Mobile roaming to stay, for now, says Commerce Commission

Keeps mobile roaming regime in place

The Commerce Commission has decreed that regulations requiring the three mobile network operators to provide wholesale access to their networks for a period of time to any new mobile network operator should remain in place.

The regulation enables a new operator to attract customers by being able to offer immediate nationwide coverage while it builds its own network.

Under the roaming regulation mobile operators are required to provide access to a new operator with a network of at least 100 cell sites or one that covers at least 10 percent of the population, and has a rollout plan for at least 65 percent population coverage. The regulation does not cover wholesale access for mobile virtual network operators (MVNOs).

Telecommunications commissioner Dr Stephen Gale said: “We believe the roaming opportunity remains relevant because it could help any new mobile business enter the market in the future, as it did when 2degrees launched. He added: “Submissions we received on this decision generally supported this view.”

However both Vodafone and Spark argued that network expansion could be facilitated by co-location, and Vodafone submitted that the market for co-location was well established and functioning and that the National Environment Standard for Telecommunications Facilities (NESTF) makes for fast, easy and cheap mobile infrastructure development.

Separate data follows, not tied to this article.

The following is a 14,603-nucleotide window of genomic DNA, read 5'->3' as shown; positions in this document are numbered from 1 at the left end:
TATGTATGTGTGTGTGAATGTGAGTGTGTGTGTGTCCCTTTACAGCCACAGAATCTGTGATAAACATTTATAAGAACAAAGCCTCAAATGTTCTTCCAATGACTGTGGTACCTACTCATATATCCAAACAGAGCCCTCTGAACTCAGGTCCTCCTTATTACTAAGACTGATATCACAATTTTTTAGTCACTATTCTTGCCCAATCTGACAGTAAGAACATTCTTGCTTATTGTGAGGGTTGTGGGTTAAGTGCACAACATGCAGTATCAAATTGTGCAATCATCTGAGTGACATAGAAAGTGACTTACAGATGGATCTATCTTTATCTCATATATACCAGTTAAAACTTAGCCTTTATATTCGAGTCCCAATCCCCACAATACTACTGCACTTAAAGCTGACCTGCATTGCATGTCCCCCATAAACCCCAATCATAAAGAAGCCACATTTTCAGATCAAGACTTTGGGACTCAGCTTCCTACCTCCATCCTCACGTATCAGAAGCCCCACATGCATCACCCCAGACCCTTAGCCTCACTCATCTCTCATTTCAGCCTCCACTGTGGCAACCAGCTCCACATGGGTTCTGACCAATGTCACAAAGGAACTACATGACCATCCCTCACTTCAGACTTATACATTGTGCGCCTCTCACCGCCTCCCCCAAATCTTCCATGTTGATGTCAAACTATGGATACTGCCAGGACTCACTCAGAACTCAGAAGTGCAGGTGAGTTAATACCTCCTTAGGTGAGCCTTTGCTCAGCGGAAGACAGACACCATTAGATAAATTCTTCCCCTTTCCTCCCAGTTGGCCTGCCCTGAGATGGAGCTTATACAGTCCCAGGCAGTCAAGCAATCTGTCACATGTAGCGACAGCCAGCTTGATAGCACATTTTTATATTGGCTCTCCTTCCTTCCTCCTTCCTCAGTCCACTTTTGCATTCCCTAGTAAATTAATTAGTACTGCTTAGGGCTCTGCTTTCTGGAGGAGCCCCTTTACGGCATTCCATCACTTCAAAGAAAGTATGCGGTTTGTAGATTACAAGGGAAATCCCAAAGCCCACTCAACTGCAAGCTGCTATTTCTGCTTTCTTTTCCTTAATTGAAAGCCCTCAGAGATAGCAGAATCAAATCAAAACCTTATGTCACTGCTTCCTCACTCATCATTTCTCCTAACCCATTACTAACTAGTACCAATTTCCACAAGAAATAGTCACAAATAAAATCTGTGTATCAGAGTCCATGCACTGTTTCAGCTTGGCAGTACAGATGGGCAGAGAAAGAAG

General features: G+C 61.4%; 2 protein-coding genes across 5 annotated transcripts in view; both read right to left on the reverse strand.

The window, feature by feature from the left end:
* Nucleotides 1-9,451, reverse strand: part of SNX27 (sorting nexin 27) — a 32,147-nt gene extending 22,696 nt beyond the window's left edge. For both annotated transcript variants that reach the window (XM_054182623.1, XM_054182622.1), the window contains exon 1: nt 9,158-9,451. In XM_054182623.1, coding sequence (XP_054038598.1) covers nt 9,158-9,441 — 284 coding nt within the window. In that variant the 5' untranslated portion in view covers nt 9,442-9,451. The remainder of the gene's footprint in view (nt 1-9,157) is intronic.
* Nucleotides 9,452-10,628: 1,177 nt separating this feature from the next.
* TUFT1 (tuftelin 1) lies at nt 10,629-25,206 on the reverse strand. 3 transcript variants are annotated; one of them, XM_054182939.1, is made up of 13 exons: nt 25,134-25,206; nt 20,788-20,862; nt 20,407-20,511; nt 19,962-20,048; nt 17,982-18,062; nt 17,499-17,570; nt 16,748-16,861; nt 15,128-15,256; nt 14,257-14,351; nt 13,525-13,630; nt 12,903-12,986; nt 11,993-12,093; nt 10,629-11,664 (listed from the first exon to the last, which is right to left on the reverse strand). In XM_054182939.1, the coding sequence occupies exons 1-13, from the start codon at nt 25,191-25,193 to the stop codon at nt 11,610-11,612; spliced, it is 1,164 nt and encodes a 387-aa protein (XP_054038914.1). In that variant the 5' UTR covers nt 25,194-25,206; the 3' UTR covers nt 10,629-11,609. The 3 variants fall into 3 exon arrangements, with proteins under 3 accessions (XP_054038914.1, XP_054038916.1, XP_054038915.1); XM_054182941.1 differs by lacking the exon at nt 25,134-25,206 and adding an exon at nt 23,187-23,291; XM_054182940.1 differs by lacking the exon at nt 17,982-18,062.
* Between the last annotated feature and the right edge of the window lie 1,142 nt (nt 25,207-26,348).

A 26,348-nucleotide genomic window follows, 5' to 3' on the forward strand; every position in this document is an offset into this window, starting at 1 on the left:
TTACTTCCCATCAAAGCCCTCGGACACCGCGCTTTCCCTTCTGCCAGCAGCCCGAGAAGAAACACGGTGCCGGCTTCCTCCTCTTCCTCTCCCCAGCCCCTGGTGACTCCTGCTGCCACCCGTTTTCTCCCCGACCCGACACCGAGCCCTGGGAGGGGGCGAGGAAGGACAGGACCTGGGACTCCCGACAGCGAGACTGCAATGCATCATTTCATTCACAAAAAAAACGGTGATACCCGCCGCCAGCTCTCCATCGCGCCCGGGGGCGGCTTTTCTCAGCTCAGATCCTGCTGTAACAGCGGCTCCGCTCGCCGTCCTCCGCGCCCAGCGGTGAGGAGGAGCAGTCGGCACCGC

The commission disagreed. “There are important differences between co-location and roaming, and their respective roles for an entrant’s ability to offer coverage,” it said.

“We have previously stated that ‘Roaming provides the entrant with the ability to offer, at launch, mobile services beyond its initial network reach, and this ability to offer national coverage is generally accepted as being an important feature of a mobile service’.

“Co-location relates to the gradual deployment of the entrant’s network. As a result, in the short term, co-location is not likely to be a substitute for roaming, as roaming offers immediate coverage We maintain this view under the current circumstances.”

The Commission’s full reasons for its decision can be found here.

Under the Telecommunications Act, the commission is required once every five years to consider the deregulation of certain services, including national mobile roaming. it recently released an issues paper looking into the wider mobile telecommunications market in New Zealand.


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